2. Observe and be seen

From day one of your internship, make sure you are introduced to as many people as you can handle. Volunteer for cross-departmental projects to broaden your exposure (and increase the diversity of your network). Take time to look and listen to your surroundings as well. Do employees socialize with each other occasionally throughout the day, or do they wait until lunch? Are their interactions formal or informal? Are interruptions welcome or do people request meetings instead?

3. Break the ice

Taking the first step towards professional relationship-building can be intimidating. However, even anxious interns can easily do this by taking one simple approach: Asking others for information and advice. Let your co-workers know that you’d love to get their insight on your internship performance and their professional experiences. Give them an opportunity to feel like they’ve mentored you by keeping the focus of early discussions on them — they should feel flattered and willing to help. Continue these conversations as regularly as you can.

Remember: it’s not who you know that counts, it’s who knows (remembers) you!

4. Play the game

It is true that your internship may not always be enjoyable, and complaining about work may be an activity that co-workers sometimes bond over. However, doing so is what’s expected of an average- to low-performing worker.

Your challenge is to overcome that perception so that your co-workers juxtapose your great work ethic against other interns. Don’t (never, ever) complain to anyone about work — especially on social media sites or via email. Distance yourself from conversations with other interns and employees who do complain about work. If you ever have a problem, know that it is best to discuss it with your internship supervisor.

5. Return the favor

Recognizing that your performance impacts others is one of the best ways to convey your appreciation for your co-workers’ feedback and mentorship. Having a positive attitude and doing a great job (especially on boring tasks) may also lead to special internship assignments with increased responsibilities and visibility.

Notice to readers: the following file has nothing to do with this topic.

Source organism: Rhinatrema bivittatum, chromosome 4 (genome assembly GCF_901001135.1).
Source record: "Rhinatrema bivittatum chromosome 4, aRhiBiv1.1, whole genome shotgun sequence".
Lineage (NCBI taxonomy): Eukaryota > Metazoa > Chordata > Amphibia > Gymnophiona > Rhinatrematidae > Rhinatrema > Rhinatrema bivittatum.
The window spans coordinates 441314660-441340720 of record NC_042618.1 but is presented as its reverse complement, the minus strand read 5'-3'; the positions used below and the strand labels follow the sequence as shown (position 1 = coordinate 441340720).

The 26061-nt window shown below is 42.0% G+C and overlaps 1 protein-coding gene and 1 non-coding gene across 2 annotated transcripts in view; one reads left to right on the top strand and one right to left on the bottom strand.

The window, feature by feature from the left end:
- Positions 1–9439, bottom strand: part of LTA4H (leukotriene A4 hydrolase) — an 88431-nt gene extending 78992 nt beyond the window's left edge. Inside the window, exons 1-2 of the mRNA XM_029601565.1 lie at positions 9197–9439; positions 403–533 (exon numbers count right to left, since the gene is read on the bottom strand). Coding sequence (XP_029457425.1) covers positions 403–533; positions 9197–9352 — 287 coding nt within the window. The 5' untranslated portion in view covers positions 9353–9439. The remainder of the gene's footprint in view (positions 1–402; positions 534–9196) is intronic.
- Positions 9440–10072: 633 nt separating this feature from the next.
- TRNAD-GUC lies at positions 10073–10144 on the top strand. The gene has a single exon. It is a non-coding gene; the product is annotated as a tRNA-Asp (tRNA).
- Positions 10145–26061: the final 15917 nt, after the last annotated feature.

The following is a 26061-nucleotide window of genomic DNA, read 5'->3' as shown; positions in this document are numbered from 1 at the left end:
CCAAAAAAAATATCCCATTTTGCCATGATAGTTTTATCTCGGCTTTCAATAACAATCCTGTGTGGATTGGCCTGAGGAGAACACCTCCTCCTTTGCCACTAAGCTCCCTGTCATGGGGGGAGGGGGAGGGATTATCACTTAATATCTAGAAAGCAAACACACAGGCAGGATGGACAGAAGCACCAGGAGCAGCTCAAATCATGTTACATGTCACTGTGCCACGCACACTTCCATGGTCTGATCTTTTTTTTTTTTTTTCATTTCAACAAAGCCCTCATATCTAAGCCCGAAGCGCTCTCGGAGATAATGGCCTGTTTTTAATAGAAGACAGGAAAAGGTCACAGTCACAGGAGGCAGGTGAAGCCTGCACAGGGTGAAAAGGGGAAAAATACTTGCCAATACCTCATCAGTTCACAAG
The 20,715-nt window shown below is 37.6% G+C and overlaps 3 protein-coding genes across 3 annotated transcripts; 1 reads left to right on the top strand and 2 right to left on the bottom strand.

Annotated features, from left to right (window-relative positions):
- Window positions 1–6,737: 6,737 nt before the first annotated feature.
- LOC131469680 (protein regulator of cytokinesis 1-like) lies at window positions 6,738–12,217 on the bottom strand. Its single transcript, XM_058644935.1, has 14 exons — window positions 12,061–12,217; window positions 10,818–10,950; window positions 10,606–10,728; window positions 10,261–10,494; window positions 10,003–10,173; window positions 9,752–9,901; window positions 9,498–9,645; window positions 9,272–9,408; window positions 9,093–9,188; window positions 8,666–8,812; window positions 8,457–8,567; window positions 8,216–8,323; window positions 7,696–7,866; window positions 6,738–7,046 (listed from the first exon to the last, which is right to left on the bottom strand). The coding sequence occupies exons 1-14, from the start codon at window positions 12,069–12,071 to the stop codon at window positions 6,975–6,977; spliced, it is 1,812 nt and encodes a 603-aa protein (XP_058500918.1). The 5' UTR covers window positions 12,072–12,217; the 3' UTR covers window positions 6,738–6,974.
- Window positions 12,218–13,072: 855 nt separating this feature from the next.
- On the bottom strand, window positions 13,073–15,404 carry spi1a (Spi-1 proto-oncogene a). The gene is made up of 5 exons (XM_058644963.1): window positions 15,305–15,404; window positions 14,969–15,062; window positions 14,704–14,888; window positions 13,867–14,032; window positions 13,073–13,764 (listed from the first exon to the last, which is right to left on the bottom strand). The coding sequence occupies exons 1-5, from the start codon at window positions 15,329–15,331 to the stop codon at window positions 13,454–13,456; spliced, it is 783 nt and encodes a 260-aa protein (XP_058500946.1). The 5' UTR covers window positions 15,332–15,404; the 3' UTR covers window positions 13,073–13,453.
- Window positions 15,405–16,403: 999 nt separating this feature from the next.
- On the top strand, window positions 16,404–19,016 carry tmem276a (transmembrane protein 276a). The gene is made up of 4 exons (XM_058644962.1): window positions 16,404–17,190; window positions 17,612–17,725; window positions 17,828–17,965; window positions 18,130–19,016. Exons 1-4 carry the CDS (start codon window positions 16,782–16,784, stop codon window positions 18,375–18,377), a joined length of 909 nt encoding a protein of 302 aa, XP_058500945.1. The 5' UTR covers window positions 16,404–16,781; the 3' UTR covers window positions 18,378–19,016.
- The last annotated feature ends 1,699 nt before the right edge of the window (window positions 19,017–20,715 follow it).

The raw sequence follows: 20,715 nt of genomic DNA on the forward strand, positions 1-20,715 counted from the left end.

Of course, co-workers and supervisors appreciate the occasional expression of gratitude. According to Maria Woodruff of Business Insider, a carefully selected card can go a long way. “Don’t just buy some $1 card from a drugstore,” Maria says. “Get something beautiful that they’ll want to keep on their desk in plain sight. Every time they look at it, they’ll remember that thoughtful intern they liked so much — and that’s half the battle won already.”

(Written by Jade Jenkins)

The Follow-Up: Say Thanks and Stay Connected

You’ve had a great chat, now what?

  • Gratitude is Golden: A simple ‘thank you’ can be powerful. Whether it’s a note, email, or a LinkedIn message, make sure to express your appreciation.
  • Keep the Conversation Going: Remember to follow up. Not daily (that’s stalker territory), but periodically. Share an interesting article, or just a “thought of you when I saw this!”

Make friends

This might seem obvious, but remember, grad school is not like undergrad. You might be living in graduate student housing, but you’re not surrounded by a bunch of 18 year-olds anymore, eager to make friends with everyone they meet. A lot of people in your program might be married or working part time, making them a bit less social than they were back in the good ol’ days.